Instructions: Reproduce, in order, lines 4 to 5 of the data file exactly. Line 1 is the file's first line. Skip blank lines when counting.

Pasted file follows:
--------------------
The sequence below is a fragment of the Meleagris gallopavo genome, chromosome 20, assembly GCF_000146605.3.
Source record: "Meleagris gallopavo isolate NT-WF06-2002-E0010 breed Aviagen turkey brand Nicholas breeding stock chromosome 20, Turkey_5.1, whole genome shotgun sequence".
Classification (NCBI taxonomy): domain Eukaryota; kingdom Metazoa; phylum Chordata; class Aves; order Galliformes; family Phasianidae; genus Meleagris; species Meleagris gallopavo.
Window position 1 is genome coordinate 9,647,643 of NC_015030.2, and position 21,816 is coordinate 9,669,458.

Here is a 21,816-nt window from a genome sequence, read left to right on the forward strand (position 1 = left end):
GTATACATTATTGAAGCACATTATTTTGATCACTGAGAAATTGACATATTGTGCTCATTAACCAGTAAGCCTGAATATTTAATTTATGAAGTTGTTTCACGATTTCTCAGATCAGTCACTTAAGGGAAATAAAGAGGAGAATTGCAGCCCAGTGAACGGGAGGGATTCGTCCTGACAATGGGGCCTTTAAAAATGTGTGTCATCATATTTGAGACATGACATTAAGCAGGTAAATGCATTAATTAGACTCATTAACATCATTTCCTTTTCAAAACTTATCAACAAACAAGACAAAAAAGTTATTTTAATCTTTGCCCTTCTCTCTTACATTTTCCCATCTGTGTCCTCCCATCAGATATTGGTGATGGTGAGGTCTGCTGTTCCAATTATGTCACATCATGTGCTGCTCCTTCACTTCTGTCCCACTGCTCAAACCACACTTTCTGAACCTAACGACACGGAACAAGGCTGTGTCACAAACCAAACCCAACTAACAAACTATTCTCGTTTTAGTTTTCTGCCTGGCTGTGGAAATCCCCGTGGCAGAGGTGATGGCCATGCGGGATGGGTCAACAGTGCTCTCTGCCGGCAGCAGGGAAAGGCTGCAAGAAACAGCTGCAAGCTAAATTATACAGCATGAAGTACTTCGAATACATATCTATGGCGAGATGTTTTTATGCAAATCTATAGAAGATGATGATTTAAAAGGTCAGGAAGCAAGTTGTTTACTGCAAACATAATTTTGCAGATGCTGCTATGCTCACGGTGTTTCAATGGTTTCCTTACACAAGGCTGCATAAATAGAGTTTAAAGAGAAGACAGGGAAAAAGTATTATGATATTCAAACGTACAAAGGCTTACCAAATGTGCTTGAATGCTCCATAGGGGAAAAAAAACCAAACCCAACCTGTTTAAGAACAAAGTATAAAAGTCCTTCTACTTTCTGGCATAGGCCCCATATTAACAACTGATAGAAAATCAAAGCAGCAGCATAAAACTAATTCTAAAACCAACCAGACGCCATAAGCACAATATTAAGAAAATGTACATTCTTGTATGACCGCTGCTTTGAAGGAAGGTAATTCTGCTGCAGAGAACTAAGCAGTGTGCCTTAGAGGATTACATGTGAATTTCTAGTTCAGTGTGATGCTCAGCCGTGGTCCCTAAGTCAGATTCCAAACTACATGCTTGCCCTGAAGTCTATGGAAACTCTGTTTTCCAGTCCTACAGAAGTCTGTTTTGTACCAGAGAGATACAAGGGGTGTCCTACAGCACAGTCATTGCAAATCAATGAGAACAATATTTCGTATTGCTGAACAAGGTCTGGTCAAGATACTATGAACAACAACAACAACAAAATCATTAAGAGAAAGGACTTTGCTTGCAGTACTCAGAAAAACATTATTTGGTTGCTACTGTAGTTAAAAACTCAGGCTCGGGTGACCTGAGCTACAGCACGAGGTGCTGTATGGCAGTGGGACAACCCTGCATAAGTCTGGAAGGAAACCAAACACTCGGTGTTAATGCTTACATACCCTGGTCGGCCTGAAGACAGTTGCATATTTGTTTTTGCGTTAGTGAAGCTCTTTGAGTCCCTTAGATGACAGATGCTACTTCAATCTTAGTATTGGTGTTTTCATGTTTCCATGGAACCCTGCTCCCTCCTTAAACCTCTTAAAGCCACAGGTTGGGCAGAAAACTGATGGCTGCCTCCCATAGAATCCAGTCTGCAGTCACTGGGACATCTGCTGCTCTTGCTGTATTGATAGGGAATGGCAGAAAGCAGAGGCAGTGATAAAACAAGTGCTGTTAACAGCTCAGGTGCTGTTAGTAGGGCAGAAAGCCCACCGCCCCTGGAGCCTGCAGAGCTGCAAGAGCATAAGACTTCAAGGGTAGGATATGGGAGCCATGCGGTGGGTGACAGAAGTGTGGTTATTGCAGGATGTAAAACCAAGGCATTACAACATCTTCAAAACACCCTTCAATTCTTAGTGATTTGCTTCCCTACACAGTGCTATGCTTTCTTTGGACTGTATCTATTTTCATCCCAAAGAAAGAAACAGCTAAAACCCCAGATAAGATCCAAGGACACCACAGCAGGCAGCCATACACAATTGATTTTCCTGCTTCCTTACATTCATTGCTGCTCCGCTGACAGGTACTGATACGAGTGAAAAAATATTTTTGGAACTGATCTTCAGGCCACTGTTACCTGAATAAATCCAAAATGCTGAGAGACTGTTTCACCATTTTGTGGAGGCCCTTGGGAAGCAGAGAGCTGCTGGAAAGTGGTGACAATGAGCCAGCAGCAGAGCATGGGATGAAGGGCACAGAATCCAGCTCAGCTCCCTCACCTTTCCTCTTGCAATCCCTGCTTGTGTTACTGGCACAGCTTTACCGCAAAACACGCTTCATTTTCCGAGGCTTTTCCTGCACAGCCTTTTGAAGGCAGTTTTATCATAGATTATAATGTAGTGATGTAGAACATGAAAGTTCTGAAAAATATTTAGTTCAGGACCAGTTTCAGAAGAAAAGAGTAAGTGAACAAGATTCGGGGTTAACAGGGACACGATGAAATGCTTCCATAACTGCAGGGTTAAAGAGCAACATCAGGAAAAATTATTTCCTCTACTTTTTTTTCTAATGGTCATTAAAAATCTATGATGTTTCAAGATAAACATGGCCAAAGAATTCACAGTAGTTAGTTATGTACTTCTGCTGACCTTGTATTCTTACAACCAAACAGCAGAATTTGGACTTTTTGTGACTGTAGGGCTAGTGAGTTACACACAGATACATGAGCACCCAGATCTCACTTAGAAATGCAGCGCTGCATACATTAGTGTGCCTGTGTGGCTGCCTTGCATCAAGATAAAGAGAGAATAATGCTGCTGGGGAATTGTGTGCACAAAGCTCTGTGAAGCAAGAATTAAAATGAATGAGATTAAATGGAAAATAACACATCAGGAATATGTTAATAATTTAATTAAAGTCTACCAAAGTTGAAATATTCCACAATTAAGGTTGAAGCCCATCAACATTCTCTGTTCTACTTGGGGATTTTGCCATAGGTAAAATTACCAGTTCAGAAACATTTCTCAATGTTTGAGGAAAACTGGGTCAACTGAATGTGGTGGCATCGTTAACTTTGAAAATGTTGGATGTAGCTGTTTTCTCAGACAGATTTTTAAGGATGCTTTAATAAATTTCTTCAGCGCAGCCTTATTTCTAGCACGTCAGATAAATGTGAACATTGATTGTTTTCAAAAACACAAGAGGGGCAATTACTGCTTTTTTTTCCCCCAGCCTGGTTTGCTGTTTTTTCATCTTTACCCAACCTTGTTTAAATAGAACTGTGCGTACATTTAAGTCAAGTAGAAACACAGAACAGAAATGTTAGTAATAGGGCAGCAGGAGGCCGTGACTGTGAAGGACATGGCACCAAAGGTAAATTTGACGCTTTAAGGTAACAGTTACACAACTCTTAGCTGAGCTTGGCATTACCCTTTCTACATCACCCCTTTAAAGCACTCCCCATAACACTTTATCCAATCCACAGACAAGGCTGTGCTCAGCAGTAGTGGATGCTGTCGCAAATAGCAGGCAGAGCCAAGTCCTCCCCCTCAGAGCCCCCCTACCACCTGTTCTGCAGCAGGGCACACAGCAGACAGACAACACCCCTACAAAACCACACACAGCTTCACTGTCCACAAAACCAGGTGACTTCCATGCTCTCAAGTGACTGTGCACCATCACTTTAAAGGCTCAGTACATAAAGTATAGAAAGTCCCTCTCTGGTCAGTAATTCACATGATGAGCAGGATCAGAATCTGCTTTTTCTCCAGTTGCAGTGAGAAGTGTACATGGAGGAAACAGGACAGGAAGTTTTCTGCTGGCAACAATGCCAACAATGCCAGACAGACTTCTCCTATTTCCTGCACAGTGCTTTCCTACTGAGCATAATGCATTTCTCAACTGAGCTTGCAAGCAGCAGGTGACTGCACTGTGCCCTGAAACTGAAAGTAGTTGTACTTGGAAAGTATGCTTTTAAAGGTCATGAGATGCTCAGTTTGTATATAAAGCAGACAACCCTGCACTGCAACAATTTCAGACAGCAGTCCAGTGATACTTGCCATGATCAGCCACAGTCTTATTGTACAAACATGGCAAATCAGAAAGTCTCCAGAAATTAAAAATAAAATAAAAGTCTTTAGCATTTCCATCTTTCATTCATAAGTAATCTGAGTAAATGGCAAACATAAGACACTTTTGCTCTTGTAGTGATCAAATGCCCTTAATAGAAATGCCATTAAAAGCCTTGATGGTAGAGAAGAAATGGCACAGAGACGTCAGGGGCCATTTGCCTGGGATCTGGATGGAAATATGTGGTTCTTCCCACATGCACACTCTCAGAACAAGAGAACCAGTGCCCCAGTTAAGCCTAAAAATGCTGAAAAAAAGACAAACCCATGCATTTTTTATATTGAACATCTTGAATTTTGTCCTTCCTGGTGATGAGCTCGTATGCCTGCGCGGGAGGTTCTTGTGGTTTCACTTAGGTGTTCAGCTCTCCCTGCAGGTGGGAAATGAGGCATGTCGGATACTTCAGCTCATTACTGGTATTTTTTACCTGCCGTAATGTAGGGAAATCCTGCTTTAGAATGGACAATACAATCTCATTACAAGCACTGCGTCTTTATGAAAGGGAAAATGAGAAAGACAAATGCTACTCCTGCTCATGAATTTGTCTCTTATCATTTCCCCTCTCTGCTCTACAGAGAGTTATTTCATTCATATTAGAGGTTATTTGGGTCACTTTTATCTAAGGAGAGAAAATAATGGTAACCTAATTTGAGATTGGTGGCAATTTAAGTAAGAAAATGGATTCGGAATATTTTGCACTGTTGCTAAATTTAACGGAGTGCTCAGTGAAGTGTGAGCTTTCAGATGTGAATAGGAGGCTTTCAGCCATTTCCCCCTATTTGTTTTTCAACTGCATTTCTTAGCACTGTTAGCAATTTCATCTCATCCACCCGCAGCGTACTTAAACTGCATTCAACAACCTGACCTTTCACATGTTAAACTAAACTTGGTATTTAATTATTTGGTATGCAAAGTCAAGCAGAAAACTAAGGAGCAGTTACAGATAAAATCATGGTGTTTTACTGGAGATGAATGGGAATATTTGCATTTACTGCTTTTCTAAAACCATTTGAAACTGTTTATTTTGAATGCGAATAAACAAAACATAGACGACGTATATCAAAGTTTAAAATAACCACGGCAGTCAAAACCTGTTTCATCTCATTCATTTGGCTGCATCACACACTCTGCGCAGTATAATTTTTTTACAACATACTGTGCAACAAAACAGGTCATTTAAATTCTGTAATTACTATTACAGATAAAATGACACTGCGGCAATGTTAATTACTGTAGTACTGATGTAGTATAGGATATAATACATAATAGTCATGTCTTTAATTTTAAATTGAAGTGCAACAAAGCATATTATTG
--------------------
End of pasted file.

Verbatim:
Window position 1 is genome coordinate 9,647,643 of NC_015030.2, and position 21,816 is coordinate 9,669,458.

Here is a 21,816-nt window from a genome sequence, read left to right on the forward strand (position 1 = left end):